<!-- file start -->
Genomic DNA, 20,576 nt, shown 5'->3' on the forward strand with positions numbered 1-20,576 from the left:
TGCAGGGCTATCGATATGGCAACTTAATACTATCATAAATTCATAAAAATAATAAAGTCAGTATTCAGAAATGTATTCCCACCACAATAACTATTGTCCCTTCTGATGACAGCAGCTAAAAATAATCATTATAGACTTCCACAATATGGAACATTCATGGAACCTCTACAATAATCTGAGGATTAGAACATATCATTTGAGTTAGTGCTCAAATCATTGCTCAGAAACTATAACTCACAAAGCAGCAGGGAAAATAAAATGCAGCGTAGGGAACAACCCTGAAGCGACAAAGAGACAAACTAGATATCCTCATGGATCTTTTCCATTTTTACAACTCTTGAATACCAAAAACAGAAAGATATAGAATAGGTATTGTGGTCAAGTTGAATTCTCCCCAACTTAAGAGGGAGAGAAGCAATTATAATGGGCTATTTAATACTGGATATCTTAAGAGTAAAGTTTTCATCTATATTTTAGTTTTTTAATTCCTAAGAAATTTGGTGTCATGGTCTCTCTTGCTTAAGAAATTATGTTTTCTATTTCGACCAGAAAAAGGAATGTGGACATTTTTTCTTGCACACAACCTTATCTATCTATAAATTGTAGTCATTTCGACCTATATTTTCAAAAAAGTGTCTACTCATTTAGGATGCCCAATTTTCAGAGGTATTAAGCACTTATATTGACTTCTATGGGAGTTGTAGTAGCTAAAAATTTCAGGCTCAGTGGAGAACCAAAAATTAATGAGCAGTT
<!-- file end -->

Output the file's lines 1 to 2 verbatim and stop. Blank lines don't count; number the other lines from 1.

Genomic DNA, 20,576 nt, shown 5'->3' on the forward strand with positions numbered 1-20,576 from the left:
TGCAGGGCTATCGATATGGCAACTTAATACTATCATAAATTCATAAAAATAATAAAGTCAGTATTCAGAAATGTATTCCCACCACAATAACTATTGTCCCTTCTGATGACAGCAGCTAAAAATAATCATTATAGACTTCCACAATATGGAACATTCATGGAACCTCTACAATAATCTGAGGATTAGAACATATCATTTGAGTTAGTGCTCAAATCATTGCTCAGAAACTATAACTCACAAAGCAGCAGGGAAAATAAAATGCAGCGTAGGGAACAACCCTGAAGCGACAAAGAGACAAACTAGATATCCTCATGGATCTTTTCCATTTTTACAACTCTTGAATACCAAAAACAGAAAGATATAGAATAGGTATTGTGGTCAAGTTGAATTCTCCCCAACTTAAGAGGGAGAGAAGCAATTATAATGGGCTATTTAATACTGGATATCTTAAGAGTAAAGTTTTCATCTATATTTTAGTTTTTTAATTCCTAAGAAATTTGGTGTCATGGTCTCTCTTGCTTAAGAAATTATGTTTTCTATTTCGACCAGAAAAAGGAATGTGGACATTTTTTCTTGCACACAACCTTATCTATCTATAAATTGTAGTCATTTCGACCTATATTTTCAAAAAAGTGTCTACTCATTTAGGATGCCCAATTTTCAGAGGTATTAAGCACTTATATTGACTTCTATGGGAGTTGTAGTAGCTAAAAATTTCAGGCTCAGTGGAGAACCAAAAATTAATGAGCAGTT